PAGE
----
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Positives about Aging

Posted 3/13/2014

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  One of the very few positives about a breast cancer (or any kind of cancer) diagnosis is that it pretty much eliminates any issues we may have had about aging. Instead of bemoaning our gray hair and sagging eye lids and broader waists, we now think "Hurray! I am 60..." (or 55 or 65 or whatever) Birthdays become moments to celebrate and be grateful for; older never looked better.

  Even without this reminder of mortality, most of the world accepts the cliche about "older but wiser." It seems obvious that more life experience gives us the chance to have more to appreciate, to reflect upon, to apply to our current circumstances. This seems congruent with the other common cliche about "youth is wasted on the young." I remember my mother remarking on the universal beauty of a group of young men, and my wondering what in the world she was talking about. To my adolescent eyes, some were handsome,  but others surely were not. She saw the spring of their steps and the tight glow of their skin and their seemingly limitless futures.

  This is a delightful essay from The New York Times about being older and wiser. In my just-concluded retreat, we spent a few hours journaling, and one of the prompts was "If I had a second chance..." The common thread in our responses was something like: "I have learned not to sweat the small stuff." This is part of our older wisdom, even more highlighted by cancer.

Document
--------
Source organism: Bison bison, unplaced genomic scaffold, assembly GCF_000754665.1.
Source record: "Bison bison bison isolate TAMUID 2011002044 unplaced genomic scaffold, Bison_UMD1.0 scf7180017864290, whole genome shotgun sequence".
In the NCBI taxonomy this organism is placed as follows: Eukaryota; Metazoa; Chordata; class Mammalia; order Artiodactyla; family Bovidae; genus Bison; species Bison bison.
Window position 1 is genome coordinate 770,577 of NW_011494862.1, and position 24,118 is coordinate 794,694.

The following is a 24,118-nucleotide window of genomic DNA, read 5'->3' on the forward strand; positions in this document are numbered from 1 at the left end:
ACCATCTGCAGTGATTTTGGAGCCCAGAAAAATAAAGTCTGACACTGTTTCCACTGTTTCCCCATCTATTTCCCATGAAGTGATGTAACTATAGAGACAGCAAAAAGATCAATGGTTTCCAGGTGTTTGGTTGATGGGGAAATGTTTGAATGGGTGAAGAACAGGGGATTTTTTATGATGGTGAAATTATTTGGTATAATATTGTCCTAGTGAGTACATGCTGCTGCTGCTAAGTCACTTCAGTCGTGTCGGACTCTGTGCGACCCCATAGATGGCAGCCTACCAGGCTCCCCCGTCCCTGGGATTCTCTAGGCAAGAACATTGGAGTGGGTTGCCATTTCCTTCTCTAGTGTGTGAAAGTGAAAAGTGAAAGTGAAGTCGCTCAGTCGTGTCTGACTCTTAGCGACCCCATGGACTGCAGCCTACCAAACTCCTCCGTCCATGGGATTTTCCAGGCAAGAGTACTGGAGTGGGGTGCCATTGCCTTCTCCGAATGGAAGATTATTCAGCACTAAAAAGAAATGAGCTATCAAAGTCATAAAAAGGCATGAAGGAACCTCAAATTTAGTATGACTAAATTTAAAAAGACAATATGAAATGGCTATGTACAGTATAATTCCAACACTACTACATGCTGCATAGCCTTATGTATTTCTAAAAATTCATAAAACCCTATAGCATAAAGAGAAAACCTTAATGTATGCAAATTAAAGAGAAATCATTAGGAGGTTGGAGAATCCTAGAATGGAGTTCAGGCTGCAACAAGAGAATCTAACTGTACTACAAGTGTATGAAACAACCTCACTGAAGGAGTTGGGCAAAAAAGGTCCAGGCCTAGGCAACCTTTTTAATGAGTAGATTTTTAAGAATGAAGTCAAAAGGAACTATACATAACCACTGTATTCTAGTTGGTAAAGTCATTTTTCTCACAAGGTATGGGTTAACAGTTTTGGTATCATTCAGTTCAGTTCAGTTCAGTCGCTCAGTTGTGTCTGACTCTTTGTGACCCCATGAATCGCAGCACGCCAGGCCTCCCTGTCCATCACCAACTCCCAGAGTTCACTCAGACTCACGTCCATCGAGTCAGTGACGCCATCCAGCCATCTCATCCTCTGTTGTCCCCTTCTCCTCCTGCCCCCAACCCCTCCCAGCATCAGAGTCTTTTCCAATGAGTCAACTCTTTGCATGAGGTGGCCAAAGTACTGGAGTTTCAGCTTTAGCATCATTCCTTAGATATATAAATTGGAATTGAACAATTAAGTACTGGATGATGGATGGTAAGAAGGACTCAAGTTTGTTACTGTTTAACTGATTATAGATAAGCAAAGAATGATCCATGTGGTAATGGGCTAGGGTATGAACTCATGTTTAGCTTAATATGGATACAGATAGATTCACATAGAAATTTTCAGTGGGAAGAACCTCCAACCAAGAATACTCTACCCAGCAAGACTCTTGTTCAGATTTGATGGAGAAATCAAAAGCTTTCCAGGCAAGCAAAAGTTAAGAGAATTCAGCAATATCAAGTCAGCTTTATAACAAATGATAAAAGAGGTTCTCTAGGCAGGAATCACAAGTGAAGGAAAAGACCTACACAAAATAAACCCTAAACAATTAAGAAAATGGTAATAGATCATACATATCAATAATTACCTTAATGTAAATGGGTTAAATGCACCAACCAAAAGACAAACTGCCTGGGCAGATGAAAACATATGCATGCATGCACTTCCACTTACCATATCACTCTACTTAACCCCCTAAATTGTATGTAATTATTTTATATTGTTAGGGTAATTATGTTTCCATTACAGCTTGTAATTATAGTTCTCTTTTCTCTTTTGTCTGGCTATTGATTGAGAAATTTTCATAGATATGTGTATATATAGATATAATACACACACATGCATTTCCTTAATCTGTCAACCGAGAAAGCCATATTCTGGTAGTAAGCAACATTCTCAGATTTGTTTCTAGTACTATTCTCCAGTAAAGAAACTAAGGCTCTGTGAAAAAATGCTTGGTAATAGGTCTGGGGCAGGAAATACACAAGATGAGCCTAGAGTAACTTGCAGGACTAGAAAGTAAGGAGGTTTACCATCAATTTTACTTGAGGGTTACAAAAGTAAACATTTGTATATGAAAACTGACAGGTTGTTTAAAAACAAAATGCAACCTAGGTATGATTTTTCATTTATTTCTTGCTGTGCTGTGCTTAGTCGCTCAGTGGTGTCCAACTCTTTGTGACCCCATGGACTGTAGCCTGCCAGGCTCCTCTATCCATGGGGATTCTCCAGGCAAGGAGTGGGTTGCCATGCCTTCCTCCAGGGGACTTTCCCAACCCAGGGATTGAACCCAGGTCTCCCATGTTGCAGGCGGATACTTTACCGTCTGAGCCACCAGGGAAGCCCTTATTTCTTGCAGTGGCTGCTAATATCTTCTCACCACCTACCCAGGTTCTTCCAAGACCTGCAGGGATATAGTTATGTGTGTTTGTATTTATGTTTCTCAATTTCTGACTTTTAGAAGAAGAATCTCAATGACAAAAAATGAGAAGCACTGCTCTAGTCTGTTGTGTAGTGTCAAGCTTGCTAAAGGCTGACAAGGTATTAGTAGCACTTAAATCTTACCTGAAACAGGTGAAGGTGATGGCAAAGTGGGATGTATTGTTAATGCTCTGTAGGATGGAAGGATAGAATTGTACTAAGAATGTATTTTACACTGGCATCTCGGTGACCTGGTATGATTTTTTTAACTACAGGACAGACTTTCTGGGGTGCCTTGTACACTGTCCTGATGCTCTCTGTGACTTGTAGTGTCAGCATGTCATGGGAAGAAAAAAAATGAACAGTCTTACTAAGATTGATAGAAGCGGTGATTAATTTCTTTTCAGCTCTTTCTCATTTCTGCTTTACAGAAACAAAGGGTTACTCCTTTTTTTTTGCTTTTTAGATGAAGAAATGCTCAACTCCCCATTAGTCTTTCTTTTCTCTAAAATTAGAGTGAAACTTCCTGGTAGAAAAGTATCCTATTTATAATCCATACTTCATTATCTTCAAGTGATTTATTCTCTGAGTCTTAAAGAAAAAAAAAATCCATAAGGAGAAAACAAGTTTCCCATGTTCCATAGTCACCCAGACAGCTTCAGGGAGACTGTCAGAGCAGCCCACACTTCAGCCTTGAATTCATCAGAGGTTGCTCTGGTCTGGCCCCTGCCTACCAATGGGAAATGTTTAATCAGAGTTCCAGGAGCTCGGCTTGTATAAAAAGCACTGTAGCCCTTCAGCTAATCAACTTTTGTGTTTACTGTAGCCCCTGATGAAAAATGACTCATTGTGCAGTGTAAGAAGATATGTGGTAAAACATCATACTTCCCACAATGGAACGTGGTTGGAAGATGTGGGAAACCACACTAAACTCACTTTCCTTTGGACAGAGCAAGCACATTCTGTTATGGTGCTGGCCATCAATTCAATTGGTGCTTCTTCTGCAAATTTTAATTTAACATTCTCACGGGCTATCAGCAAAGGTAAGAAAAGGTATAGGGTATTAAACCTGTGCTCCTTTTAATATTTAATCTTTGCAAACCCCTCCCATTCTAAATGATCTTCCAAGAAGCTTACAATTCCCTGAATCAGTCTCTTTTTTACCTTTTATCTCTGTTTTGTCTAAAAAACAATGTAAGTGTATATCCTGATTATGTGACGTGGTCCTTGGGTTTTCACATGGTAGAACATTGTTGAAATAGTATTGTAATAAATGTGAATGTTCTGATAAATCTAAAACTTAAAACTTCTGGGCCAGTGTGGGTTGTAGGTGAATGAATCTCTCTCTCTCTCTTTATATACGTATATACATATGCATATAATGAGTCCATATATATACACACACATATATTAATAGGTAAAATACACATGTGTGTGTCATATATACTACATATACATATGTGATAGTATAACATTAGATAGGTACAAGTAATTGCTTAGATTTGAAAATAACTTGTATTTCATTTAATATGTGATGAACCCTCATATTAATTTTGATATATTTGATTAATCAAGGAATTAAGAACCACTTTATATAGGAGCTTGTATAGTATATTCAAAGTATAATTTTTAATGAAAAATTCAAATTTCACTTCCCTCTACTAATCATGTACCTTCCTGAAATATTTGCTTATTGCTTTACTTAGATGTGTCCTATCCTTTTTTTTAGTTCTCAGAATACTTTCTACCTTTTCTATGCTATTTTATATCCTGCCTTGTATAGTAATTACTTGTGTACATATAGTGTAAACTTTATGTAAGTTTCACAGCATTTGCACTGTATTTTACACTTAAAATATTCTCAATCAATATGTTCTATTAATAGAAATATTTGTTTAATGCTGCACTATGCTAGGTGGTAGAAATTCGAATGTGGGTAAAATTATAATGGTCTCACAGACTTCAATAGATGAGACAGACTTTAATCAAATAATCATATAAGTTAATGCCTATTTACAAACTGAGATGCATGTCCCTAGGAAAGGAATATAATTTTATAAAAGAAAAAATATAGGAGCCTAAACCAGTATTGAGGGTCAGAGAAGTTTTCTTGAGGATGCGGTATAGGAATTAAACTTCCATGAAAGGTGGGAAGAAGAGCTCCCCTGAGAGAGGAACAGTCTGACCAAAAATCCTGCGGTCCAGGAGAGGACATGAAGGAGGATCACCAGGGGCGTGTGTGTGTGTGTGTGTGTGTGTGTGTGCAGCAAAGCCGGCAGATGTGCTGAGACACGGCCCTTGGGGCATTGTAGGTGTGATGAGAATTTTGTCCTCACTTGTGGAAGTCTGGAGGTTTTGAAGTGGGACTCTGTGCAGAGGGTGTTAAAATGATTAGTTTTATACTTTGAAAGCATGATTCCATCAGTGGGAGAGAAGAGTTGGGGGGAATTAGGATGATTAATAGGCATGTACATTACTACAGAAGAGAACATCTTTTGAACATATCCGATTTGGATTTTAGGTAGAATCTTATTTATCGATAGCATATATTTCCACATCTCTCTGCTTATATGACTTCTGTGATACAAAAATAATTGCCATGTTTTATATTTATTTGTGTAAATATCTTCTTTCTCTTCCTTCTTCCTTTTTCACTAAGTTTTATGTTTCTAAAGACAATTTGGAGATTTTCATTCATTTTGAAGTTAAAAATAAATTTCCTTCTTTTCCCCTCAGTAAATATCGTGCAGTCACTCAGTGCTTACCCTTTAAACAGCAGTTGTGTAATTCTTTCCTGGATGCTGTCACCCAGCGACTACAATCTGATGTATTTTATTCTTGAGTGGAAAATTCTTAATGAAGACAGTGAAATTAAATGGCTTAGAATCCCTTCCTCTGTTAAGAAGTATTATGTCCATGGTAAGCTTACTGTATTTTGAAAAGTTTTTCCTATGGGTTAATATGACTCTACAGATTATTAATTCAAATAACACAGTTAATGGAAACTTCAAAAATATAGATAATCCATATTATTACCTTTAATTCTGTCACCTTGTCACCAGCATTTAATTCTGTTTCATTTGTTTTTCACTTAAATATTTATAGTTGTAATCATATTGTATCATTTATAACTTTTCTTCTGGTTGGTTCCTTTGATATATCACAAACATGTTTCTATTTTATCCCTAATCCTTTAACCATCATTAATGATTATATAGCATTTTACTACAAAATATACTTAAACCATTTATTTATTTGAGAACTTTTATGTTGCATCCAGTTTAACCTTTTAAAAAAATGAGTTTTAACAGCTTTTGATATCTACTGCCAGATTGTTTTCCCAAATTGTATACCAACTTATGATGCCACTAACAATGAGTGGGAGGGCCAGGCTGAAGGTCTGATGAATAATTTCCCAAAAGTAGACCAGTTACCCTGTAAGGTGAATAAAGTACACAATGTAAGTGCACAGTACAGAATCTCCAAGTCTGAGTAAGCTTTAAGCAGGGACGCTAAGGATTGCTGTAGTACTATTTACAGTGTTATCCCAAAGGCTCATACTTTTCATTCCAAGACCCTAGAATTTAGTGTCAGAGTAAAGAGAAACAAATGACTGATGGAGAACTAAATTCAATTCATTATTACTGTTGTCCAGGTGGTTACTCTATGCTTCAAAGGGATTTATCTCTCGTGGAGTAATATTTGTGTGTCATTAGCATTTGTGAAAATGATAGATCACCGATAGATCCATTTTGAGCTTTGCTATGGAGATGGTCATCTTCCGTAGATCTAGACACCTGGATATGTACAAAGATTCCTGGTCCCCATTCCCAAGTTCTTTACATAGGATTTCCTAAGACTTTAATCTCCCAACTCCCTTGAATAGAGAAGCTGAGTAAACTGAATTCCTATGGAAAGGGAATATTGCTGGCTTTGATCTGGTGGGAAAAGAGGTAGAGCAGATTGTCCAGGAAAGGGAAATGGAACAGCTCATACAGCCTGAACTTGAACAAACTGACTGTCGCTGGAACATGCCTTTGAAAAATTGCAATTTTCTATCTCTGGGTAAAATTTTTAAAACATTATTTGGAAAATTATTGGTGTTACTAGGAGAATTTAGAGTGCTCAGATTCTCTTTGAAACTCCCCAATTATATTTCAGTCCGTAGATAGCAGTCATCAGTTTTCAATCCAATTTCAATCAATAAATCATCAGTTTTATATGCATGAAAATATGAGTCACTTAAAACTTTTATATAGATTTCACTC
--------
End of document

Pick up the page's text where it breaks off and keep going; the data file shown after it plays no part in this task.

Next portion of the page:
Here is the beginning and then a link to read more:

The Science of Older and Wiser
By PHYLLIS KORKKI

Since ancient times, the elusive concept of wisdom has figured prominently in philosophical and religious texts. The question remains compelling: What is wisdom, and how does it play out in individual lives? Most psychologists agree that if you define wisdom as maintaining positive well-being and kindness in the face of challenges, it is one of the most important qualities one can possess to age successfully — and to face physical decline and death.
Vivian Clayton, a geriatric neuropsychologist in Orinda, Calif., developed a definition of wisdom in the 1970s,
when she was a graduate student, that has served as a foundation for research on the subject ever since. After
scouring ancient texts for evocations of wisdom, she found that most people described as wise were decision
makers. So she asked a group of law students, law professors and retired judges to name the characteristics of a wise person. Based on an analysis of their answers, she determined that wisdom consists of three key components: cognition, reflection and compassion.

http://nyti.ms/1kjo625


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  • Patricia Hogan said:
    3/13/2014 10:23 AM

    Thank you for posting this essay! A truly wonderful read as I approach my 70th birthday.

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